January’s Top Self Publishing Reviews from BlueInk

In Book Review by Edward Nawotka

By Edward Nawotka

In our effort to help facilitate the discovery of hot new titles that might interest overseas publishers for rights deals, we offer the occasional selection of “starred” reviews from BlueInk reviews, a service which reviews self-published books. These are all books that BlueInk feels “merit your attention,” and “are of exceptional quality and particularly worthy of representation.”


Open Source, by M.M. Frick. What if a ship carrying stolen Russian missiles bound for Iran was mysteriously hijacked? What if Israel was secretly behind the hijacking? What if the guy who fills the vending machines in the office break room figured the whole thing out? Based on true events, this thriller featuring a savvy Everyman blogger barrels to “a breathless conclusion.” Highly recommended for fans of Barry Eisler’s “John Rain” series of thrillers.  Read review.


Stranger: A Death Valley Mystery, by Melissa Garcia: “You can taste the dust and feel the prickle of desert heat” in this story about what happens when an ex-con and her brother flee Los Angeles for a new start in the small, gritty town of Lake City, Nevada — only to run into a gang-banger’s dead corpse and secrets galore.  Read review.


Neptune’s Chariot, by Irv Sternberg: A “rollicking, retro seafaring adventure” set circa 1855 involving a highborn woman who stows away on a ship headed around Cape Horn. Written with the “innocence of tales like Treasure Island,” notes our critic, without the “ramrod straightforwardness of Patrick O’Brian.”  Read review.


Impure: Resurrection, by J.R. Bailey: Imprisoned for 16 years, young necromancer Koristad Altessor, now freed, sets out to avenge the death of his family at the hands of a ruthless usurper called the Vampire King. Powered by an intriguing and complex antihero, richly described realm-building and relentless pacing, this book, says our critic, is “simply unputdownable.”  Read review.


Carlos the Impossible, by Jeffrey Belle: A matador determined to artfully dispatch a bull rumored to have killed dozens of men is gored and nearly killed by the bull. The matador then schedules a rematch…and another…and another, until the two lives are irrevocably intertwined. Writes our critic: “A resonant and confidently penned fable with a heart as big as its heroes.” Carlos earned a BlueInk Best Book Award, our highest honor. Read review.

Mississippi Flyway, by Nel Rand: When Ellie reunites with her estranged father, Tiny Moon, a 300-pound gambler and eating contest champion, the result is a rollicking road trip down the Mississippi River flyway. As Ellie confronts suppressed memories, readers encounter a cast of quirky characters that fly off the page. “A powerful tale of redemption and forgiveness, as satisfying as it is thought provoking,” writes our critic. Read review.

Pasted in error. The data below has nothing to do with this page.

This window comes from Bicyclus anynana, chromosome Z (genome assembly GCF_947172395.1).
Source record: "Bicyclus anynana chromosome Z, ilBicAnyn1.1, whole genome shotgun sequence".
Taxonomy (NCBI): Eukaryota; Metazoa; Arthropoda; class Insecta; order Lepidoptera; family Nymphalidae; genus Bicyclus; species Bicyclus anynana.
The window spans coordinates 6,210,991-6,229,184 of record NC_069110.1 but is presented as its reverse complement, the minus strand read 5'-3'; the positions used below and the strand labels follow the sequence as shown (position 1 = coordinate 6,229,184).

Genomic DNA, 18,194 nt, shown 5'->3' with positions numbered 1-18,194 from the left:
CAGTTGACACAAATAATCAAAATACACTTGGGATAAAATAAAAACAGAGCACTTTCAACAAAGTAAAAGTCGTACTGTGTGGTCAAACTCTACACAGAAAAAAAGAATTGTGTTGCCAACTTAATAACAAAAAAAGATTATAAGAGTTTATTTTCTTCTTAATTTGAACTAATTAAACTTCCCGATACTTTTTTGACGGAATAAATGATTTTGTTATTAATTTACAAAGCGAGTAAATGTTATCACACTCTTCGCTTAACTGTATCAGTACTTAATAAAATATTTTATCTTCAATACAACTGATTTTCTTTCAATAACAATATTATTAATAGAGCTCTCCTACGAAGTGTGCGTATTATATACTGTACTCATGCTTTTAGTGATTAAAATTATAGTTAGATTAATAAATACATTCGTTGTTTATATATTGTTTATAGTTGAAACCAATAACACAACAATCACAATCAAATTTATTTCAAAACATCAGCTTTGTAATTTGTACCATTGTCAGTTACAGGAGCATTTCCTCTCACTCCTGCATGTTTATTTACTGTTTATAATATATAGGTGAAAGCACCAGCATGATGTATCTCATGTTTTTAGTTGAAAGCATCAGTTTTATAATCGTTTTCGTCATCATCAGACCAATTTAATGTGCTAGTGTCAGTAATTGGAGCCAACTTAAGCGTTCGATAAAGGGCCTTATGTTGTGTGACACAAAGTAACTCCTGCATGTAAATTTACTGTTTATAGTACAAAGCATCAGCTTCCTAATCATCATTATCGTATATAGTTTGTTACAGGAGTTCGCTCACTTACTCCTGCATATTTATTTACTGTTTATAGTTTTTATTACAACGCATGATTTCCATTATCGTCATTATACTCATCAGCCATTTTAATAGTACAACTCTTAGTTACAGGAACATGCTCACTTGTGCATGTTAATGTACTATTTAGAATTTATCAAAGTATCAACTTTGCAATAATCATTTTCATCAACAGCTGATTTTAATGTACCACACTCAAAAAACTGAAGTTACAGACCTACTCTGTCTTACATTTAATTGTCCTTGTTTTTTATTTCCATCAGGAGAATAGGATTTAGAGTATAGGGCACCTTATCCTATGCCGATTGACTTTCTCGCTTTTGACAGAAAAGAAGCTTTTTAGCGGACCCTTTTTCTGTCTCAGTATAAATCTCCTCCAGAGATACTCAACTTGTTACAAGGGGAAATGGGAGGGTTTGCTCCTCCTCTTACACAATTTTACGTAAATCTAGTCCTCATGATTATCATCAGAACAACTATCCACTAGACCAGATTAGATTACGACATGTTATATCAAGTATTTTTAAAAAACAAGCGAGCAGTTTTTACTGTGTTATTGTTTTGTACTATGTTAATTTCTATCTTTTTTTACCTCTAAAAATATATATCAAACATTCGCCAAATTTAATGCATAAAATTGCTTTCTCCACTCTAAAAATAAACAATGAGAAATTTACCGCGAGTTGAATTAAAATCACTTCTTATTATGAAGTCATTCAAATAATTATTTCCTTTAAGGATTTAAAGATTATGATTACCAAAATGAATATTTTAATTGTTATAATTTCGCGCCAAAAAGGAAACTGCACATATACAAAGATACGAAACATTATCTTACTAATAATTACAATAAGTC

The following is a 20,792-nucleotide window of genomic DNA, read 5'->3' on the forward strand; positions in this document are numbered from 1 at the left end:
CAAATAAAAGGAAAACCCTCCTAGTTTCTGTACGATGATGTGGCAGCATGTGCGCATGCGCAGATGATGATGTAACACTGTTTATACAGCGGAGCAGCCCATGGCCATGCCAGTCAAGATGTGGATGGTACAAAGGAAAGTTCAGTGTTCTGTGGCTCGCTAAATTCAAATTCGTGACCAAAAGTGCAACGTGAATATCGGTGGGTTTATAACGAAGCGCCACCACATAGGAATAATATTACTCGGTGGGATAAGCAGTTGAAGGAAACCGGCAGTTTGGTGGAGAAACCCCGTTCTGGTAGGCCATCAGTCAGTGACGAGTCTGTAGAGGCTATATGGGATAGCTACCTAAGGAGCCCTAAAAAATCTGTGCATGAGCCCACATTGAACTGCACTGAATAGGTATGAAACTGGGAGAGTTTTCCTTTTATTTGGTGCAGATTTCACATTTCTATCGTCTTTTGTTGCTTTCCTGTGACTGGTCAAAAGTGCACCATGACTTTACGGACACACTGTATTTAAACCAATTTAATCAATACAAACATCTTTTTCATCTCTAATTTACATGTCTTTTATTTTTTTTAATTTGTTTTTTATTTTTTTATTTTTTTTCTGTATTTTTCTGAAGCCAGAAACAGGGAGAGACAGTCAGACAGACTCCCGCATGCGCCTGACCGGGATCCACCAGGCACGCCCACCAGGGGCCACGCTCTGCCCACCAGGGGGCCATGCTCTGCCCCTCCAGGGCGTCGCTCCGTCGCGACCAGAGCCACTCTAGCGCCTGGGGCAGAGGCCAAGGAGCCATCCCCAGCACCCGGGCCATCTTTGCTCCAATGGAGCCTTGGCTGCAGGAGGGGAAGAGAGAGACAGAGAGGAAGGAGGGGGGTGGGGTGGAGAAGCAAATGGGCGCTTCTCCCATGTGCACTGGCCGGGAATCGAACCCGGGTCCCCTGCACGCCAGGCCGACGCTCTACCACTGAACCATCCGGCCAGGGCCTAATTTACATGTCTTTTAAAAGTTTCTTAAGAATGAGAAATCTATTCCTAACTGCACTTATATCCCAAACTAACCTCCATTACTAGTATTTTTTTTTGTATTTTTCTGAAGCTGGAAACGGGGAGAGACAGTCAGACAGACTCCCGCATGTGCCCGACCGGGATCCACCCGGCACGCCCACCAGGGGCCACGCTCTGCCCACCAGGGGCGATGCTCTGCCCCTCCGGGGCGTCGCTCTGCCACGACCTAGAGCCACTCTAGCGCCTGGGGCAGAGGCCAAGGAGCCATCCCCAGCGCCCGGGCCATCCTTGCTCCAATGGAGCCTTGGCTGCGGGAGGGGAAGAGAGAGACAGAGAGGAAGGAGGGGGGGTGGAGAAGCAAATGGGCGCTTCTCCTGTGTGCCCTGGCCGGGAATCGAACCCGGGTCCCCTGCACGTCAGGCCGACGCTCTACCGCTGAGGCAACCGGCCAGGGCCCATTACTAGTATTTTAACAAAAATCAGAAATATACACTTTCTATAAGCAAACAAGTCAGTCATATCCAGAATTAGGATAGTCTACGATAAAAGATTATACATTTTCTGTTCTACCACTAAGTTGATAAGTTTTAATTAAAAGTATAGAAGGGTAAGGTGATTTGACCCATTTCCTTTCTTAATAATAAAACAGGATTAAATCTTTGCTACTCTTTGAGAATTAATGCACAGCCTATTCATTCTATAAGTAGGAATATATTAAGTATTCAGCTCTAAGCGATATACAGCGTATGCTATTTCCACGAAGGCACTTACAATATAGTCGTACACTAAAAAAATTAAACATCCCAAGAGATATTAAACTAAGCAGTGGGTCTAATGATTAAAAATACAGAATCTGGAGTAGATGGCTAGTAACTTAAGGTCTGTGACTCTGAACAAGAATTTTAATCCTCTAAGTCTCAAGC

When the Jacaranda Petals Fall, by David Barnato: This novel that travels between Scotland and South Africa intertwines stories about the lives of a young South African man and the Scottish couple he comes to work for at a farm near Cape Town. Writes our critic: “…A quirky yet refreshing romp that plays out in continually changing points of view…a well-developed, intriguing and delightful first novel written in a unique voice.” Read review.

Mneme’s Place: Book One, by Glenn P. Wolfe. A wildly inventive novel about the tricks of memory, the emotional tug of baseball, the neuroses of showbiz folk and the glories of language itself. Writes our critic: “There’s so much energy and wit (in this book)…that even its intermittent shortcomings – repetition and verbal excess — feel like blessings.” Note: the author, a Hollywood scriptwriter whose credits include Perry Mason, died before finishing the book. Read review.


Leaving Brogado, by Marshall Harrison: Presented as a Marine’s memoir of his time in Vietnam, this novel has “the jaunty, knowing air of True Grit and the breezy intelligence of Catch-22.” Read review.


The Coming Retirement Storm, by Robert Margetic: As current as a 2011 issue of Smart Money magazine, yet an instant classic, financial advisor Margetic’s book describes in sobering detail the “retirement storm” that is already upon us, with major changes expected in taxation, health care, Social Security, inflationary risk and investment security. The author offers guidance on how to weather that storm. Read review.


Circuits and Bumps, by Philip Condon: With the “deft story-telling of Frank McCourt” and a “healthy dose of Julian Barnes’ wit,” Condon writes about his childhood, in which he was sent to live with strangers during the London Blitz, and his adventurous life thereafter, which included hitchhiking, gold mining, mountain climbing — and finally, settling down to teach. Read review.

BlueInk Review is founded by Patti Thorn, former books editor of the Rocky Mountain News, and Patricia Moosbrugger, literary agent and subsidiary rights specialist. We offer serious, unbiased reviews of self-published books.





About the Author

Edward Nawotka

A widely published critic and essayist, Edward Nawotka serves as a speaker, educator and consultant for institutions and businesses involved in the global publishing and content industries. He was also editor-in-chief of Publishing Perspectives since the launch of the publication in 2009 until January 2016.